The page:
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Bas has it exactly right. What I found was that the sponsors wanted me to make promises to the potential attendees that had nothing to do with reality. In the end, I might as well have done that because I found that most of the therapists in the class were far more taken with the entertainment value of the presentation than anything else. Not everyone, of course.

I know of a PT who offers a course titled "Modality use for the PTA" and he packs them in.
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Old 21-01-2009, 01:38 PM   #13
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Barrett, as a course conductor, you are a tool, a commodity to the course sponsors. The product has to have a good yield.
This is where the mix of money making and real value are not well-met.
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Old 21-01-2009, 01:44 PM   #14
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Yea, I know. But I still think that a quality product can be promoted ethically and will sell well.

Of course, I've yet to figure out how to do that.
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Old 21-01-2009, 01:50 PM   #15
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I'm preparing to teach massage therapists in March. My main selling point is that I can teach in French. It seems their main need is anatomy and neurophysiology--a few of them from scratch. We'll see...
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Old 21-01-2009, 02:07 PM   #16
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This is what it takes to offer CEU in WI.

On the other end of the spectrum, here is a list of places Barral Institute courses can be taken for credit. I'm not looking to examine the Barral Institute. I used the link because it demonstrated the wide variety of organizations that require CEU and some of the unique requirements that exist. For example, The International Association of Structural Integrators state "All programs approved at Type II. "

They must have different types of continuing education they require.

Wisconsin, for example, doesn't have different types but now requires a certain number of credits to be taken in jurisprudence/ethics.
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Old 21-01-2009, 03:06 PM   #17
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Barrett, I agree.
One of the possibilities is finding a not-for-profit group, like the Pain Division here in Canada, that is willing, and been shown to be able to put together quality material for a decent fee for the participants. However, there is little to no steady "repeat" work in such formats.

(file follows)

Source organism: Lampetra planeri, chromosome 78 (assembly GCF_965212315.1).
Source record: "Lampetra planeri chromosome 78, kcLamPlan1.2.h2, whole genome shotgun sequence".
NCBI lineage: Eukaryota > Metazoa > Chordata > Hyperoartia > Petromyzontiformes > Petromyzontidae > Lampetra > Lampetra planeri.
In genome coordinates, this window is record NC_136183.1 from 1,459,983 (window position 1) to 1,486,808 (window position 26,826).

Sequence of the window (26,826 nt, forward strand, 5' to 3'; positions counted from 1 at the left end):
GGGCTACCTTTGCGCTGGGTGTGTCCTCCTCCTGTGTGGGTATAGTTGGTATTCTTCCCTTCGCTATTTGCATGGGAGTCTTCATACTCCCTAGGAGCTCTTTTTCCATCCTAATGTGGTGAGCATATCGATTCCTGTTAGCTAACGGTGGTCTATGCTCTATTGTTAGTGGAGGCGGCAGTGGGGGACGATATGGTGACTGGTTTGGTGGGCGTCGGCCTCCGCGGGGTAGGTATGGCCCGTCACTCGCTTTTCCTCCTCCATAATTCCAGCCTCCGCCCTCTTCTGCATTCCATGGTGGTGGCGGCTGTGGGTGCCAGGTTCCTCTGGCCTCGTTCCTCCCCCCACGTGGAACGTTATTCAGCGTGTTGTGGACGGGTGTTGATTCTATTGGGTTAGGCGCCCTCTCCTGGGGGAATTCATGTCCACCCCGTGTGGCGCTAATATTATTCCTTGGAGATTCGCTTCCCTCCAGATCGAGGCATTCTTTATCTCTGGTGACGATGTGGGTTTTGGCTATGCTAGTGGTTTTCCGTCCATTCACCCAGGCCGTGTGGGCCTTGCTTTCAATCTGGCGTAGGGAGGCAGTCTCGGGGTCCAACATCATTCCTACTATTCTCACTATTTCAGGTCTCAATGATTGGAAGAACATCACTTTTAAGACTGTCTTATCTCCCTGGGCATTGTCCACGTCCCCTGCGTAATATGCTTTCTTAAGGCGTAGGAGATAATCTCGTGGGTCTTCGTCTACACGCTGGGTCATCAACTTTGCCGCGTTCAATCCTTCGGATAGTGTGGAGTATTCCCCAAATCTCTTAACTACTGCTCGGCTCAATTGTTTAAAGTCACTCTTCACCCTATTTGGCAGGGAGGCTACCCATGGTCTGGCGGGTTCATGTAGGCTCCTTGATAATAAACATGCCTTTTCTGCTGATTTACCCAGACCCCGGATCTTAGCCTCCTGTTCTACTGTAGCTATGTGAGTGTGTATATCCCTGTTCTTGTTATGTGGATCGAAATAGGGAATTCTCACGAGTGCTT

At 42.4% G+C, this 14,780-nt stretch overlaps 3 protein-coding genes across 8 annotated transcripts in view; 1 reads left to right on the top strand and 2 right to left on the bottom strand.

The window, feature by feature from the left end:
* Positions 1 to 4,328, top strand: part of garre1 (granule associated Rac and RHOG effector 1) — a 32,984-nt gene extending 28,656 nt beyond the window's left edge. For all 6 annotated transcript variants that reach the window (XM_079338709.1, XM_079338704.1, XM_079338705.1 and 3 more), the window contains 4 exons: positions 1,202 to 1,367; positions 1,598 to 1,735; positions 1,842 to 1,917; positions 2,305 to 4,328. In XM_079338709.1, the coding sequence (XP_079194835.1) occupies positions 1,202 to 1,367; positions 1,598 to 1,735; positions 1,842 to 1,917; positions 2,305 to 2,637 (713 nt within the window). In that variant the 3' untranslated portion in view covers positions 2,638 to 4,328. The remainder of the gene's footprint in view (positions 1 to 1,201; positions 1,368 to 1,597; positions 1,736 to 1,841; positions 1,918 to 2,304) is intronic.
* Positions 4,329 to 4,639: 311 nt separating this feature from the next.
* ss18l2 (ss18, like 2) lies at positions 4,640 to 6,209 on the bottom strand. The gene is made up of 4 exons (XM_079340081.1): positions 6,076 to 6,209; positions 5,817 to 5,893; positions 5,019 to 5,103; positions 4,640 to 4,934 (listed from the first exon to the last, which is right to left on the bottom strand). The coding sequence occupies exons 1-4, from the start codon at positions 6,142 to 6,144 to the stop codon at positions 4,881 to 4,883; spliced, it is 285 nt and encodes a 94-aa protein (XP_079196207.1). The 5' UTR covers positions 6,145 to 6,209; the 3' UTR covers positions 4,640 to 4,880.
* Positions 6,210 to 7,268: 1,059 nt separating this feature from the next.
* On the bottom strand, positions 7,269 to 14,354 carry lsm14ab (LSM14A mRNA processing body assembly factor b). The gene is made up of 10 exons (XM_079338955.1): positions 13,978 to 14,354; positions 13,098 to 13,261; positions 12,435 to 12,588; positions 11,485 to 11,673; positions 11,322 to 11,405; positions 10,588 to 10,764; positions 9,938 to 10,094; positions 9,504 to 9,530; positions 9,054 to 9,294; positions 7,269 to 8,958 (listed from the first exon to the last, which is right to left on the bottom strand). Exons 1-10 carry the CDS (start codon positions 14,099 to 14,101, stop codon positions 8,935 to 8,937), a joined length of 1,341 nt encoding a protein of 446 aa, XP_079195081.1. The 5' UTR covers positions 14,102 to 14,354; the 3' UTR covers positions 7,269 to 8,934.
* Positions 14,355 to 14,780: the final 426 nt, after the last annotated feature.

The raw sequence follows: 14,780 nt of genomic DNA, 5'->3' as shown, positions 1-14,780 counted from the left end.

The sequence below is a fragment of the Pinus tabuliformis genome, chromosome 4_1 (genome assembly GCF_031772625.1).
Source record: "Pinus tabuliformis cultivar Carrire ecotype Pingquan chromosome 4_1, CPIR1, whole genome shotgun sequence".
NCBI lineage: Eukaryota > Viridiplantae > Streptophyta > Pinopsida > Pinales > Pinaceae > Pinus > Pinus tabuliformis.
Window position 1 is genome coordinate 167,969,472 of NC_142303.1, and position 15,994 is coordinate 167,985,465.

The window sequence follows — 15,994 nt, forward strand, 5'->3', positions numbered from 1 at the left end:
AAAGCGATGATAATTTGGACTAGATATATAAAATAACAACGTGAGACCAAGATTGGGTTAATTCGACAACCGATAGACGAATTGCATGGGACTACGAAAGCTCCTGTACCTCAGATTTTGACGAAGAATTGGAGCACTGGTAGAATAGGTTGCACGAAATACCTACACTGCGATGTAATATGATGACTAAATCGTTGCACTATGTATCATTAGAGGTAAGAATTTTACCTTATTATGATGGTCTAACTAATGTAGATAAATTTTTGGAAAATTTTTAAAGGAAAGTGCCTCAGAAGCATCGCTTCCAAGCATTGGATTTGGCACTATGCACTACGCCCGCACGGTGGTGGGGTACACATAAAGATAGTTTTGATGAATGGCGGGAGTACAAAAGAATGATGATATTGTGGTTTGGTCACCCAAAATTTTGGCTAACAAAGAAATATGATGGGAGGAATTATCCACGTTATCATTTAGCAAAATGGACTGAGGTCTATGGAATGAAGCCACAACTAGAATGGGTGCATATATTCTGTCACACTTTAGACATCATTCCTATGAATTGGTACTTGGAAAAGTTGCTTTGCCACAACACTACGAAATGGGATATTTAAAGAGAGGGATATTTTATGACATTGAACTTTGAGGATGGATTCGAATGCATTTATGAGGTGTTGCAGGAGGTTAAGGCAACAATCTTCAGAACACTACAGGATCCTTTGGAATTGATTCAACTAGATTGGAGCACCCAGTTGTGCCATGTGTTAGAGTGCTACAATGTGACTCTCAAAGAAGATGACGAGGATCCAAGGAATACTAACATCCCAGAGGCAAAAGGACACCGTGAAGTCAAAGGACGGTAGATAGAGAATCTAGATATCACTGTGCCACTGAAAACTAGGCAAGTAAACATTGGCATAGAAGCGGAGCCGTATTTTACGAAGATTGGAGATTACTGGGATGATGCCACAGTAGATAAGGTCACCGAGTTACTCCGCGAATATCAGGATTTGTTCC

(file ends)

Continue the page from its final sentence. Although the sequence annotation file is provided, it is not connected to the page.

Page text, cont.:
Mary, I am preparing a one-day workshop for MTs and other "manual therapists" in March here - through the college. What are you doing - course, workshop, regular teaching?
This is another possible connection for future reference: get on a Board at a University or College, help with curriculum direction and general program "tone", and then "generously" offer to do the first CEU type post-grad course - with full control over content.... Now, I hope that some will actually show up.

Jon, the absolute mess of different requirements from State to State, and from profession to profession, makes me rather pessimistic about consistency and value of CEUs....We are slightly better up here, but not by much.
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Old 21-01-2009, 05:35 PM   #18
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Bas, I'm doing 4 presentations of material of my choice. Total 10 hours.

I'm leaning very heavily on what I have learned here.
Skin, nerve supply, the nature of pain, anatomy review using a digital anatomy DVD, the use of light touch. I bring my diet scales to measure pressure of touch in grams/cm2.

Some of them were "trained" to use very heavy deep soft tissue work. That "school" neglected anatomy and physiology so much their "graduates" could not pass the entrance exams to the provincial association. The association is trying to help make up for that.

Mary
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Old 21-01-2009, 05:49 PM   #19
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Go Mary.


I wonder at what I sense to be slow corralling in of PTs, the colleges' move toward examining everyone's credentials periodically in light of what CE they've attended with no real attempt to set standards of value for CE, just using attendance at CE as a marker of a basic heartbeat.

I wonder at the specialness CE providers bestow upon their offerings, imagining them to be wonderfully valuable and therefore making them hideously expensive.

As someone who has dabbled briefly in teaching, and found it exhausting, stressful, pretty much without intrinsic reward (for me personally - not saying that other people don't get a big kick or lift out of it), I can see that it's a direction I'd be very reluctant to go in. For me, it's not worth the time and effort to build a "construct" and then teach it in a convincing way. I mean, if it's convincing it should be convincing under its own steam, not just under my particular personal real-time tutelage under my... um, august charismatic presence.